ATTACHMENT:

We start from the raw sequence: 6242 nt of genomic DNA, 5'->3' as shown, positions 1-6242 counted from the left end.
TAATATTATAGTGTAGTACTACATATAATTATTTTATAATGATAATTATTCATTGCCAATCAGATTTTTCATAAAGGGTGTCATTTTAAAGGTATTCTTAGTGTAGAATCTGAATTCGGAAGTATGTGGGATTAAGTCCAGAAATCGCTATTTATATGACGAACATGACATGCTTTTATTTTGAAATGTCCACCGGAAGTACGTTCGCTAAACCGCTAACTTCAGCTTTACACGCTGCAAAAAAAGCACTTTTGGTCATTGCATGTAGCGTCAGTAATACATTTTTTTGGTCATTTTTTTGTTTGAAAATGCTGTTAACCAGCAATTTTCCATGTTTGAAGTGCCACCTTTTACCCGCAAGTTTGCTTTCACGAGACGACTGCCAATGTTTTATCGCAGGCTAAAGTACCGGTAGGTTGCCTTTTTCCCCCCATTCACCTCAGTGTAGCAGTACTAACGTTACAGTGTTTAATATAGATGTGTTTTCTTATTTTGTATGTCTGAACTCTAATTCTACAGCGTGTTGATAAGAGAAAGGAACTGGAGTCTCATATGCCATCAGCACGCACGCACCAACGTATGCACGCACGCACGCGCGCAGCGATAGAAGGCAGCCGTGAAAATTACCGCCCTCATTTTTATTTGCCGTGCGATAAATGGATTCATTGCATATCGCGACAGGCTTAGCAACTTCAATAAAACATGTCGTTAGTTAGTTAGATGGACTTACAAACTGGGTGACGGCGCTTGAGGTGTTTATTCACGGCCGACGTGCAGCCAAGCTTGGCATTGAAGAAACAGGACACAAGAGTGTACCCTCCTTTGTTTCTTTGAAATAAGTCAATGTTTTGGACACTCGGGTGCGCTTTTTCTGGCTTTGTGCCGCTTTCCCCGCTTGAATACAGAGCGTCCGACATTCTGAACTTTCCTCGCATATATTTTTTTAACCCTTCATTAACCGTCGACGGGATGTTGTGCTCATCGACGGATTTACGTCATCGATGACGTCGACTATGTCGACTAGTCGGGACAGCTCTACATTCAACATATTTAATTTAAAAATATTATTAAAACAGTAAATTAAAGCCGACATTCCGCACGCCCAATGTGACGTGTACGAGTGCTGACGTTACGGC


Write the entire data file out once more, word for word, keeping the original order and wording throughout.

We start from the raw sequence: 6242 nt of genomic DNA, 5'->3' as shown, positions 1-6242 counted from the left end.
TAATATTATAGTGTAGTACTACATATAATTATTTTATAATGATAATTATTCATTGCCAATCAGATTTTTCATAAAGGGTGTCATTTTAAAGGTATTCTTAGTGTAGAATCTGAATTCGGAAGTATGTGGGATTAAGTCCAGAAATCGCTATTTATATGACGAACATGACATGCTTTTATTTTGAAATGTCCACCGGAAGTACGTTCGCTAAACCGCTAACTTCAGCTTTACACGCTGCAAAAAAAGCACTTTTGGTCATTGCATGTAGCGTCAGTAATACATTTTTTTGGTCATTTTTTTGTTTGAAAATGCTGTTAACCAGCAATTTTCCATGTTTGAAGTGCCACCTTTTACCCGCAAGTTTGCTTTCACGAGACGACTGCCAATGTTTTATCGCAGGCTAAAGTACCGGTAGGTTGCCTTTTTCCCCCCATTCACCTCAGTGTAGCAGTACTAACGTTACAGTGTTTAATATAGATGTGTTTTCTTATTTTGTATGTCTGAACTCTAATTCTACAGCGTGTTGATAAGAGAAAGGAACTGGAGTCTCATATGCCATCAGCACGCACGCACCAACGTATGCACGCACGCACGCGCGCAGCGATAGAAGGCAGCCGTGAAAATTACCGCCCTCATTTTTATTTGCCGTGCGATAAATGGATTCATTGCATATCGCGACAGGCTTAGCAACTTCAATAAAACATGTCGTTAGTTAGTTAGATGGACTTACAAACTGGGTGACGGCGCTTGAGGTGTTTATTCACGGCCGACGTGCAGCCAAGCTTGGCATTGAAGAAACAGGACACAAGAGTGTACCCTCCTTTGTTTCTTTGAAATAAGTCAATGTTTTGGACACTCGGGTGCGCTTTTTCTGGCTTTGTGCCGCTTTCCCCGCTTGAATACAGAGCGTCCGACATTCTGAACTTTCCTCGCATATATTTTTTTAACCCTTCATTAACCGTCGACGGGATGTTGTGCTCATCGACGGATTTACGTCATCGATGACGTCGACTATGTCGACTAGTCGGGACAGCTCTACATTCAACATATTTAATTTAAAAATATTATTAAAACAGTAAATTAAAGCCGACATTCCGCACGCCCAATGTGACGTGTACGAGTGCTGACGTTACGGC